Most of the staff at Sylvia’s have been homeless themselves. Usually very talkative and focused, Barnhart becomes taciturn and uncomfortable when she speaks about her own bout of homelessness. Growing up, her mother was mentally ill and her father was absent she said. From the ages of 15 through 18, Barnhart lived in a group home. But she was always getting in trouble and running away.
“I have strong feelings for people who are outsiders,” said Barnhart, who now shares a Brooklyn apartment with her 14 cats and makes pottery in her spare time.
Barnhart and the staff try to focus their energies on stabilizing the youth. A large percentage of them, raised in poverty, were never taught how to resolve disputes without tantrums or perform basic household functions like cooking an egg, according to Ream. Clients are only supposed to stay a maximum of three to six months, but exceptions are made that can stretch into years.
At the main shelter, residents receive shelter, lockers to store their things, meals, showers and laundry service between 8 p.m. and 8 a.m. Visiting agencies provide medical services. There are no beds, residents sleep in sleeping bags, because in the morning the space becomes a church-sponsored community food pantry. Staff tries to address clients’ needs and help them obtain GEDs, higher education, employment and permanent housing, but they know what they are up against.
Two former residents died this year. One overdosed on heroin and another died in a train accident. Last month, a current resident tried to strangle himself in a Sylvia’s Place bathroom, culminating in an overnight counselor breaking down the bathroom door and an ambulance arriving on the scene.
“You’re trying to undo a lifetime of damage,” said Barnhart. “It takes a good six to eight years to see if things are going to come together for someone. Some of the young people don’t make it.”
In New York City, it is estimated that between 10 to 30 percent of homeless young people are H.I.V. positive, according to NYCAHSIYO. The group also claims about a third of the population are sex workers.
Barnhart places the numbers a little higher at Sylvia’s place. She estimates that about 40 percent of the residents are sex workers and a large percentage of them are H.I.V. positive. Most are transgender, who usually have the hardest time securing employment.
Jasmine Martinez discovered she was trans a little over a year ago.
“I had never met a trans person and I never had a positive representation of one,” said Martinez, who claims she became homeless after her grandmother moved to Puerto Rico and she decided to stay in New York. “I thought trannies were all druggies, suicidal and hookers.”
It wasn’t until she befriended several of the transgender clients at Sylvia’s Place, that she began living as a woman and taking female hormones provided by a friend. But as she bounced between city homeless shelters without a job, Martinez turned to prostitution for an income. She started soliciting johns on the Chelsea Piers and placed ads on Craig’s List.
“I thought because I’m trans, I had to be a hooker,” said Martinez, a six foot tall, slender 20-year-old, wearing heavy makeup and chipped pink nail polish. “[But] I would feel like shit if I didn’t make any money.”
Martinez, like Kerrond, has fastidiously used condoms and has escaped contracting an STI or HIV/AIDS. She now promotes parties at a gay club in Chelsea, making anywhere from $6 to $48 a night. She says she no longer does sex work, but Barnhart and other Sylvia’s Place residents say Martinez still occasionally goes back out on the street.
Martinez, who legally changed her name to Jasmine in October, hopes to sign up with a transgender friendly temp agency and be out of Sylvia’s by November. “It’s not my favorite place in the world,” said Martinez. “But it’s better than nothing.”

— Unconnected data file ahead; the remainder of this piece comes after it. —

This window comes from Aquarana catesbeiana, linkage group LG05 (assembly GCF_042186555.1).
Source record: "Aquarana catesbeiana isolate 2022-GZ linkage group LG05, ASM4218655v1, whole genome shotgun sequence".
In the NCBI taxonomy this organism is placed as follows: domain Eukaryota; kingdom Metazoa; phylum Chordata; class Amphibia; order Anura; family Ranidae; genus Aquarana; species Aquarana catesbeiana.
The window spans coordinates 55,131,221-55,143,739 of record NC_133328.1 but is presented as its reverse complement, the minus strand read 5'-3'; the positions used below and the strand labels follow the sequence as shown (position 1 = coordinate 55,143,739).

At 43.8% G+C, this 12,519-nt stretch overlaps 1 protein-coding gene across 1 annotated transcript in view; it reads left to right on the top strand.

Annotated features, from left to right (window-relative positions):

The increase in demand for homeless youth services is partly due to young people are coming out of the closet earlier. This can cause friction in families, especially in black and Hispanic communities where being gay is less acceptable than in white communities, and can lead to kids being kicked out their homes.
Gay youths are more likely to be abused, have complications in school, have suicidal thoughts and drug and alcohol abuse problems, according to Nolan. Foster care can be equally problematic.
“Some of the kids on the streets ran away from us because they weren’t safe in our care,” said Rudy Estrada, LGBT coordinator for the New York City Administration for Children’s Services. His position was added to the agency in March to address the issues of LGBT clients.
High city rents also make it hard for youth to secure their own housing. In addition, LGBT youth from around the world move to New York seeking acceptance.
Javed “Magdalena” Lallman, a 25-year-old who suffers from epilepsy, immigrated to America four years ago from Guyana. He said he was kicked out of his mother’s Queens apartment two years ago, after he ran away with a much older man and tried to return home after the relationship fizzled. The self-described loner bounced around between shelters and wound up at Sylvia’s Place.
Today he is a liberal arts major at Queensborough Community College. He works in the school’s language lab and hopes to be offered a permanent job there when he graduates in three years. He’s thought about having sex for money, but can’t work up the courage to do it.
“My priorities have changed since I became homeless,” said Lallman, who used to dream of becoming a journalist. “Just getting through the day is a success.”
Lallman, one of the few residents that came from a middle-class family, lays a sleeping bag next to the shelter’s kitchen counter every night. He hates sleeping on the cold, chipped cement floor, but understands he doesn’t have many options.
The Marsha P. Johnson Center will provide a few more. The 24-hour center will offer all sorts of services including meals, showers and counseling for LGBT youth. It will house pilate, yoga and ballet classes as well as anger management and transgender empowerment workshops. It is scheduled to open next month when the plumbing is completed.
Barnhart believes the center is a step in the right direction, but it’s not enough.
“Until there’s permanent housing available it’s very difficult for youth to get out of the shelter system,” said Barnhart.
In the meantime, LGBT youth will continue to flood through the doors of Sylvia’s Place. There’s simply nowhere else for them to go.
* Kerrond’s last name was not provided to preserve his privacy.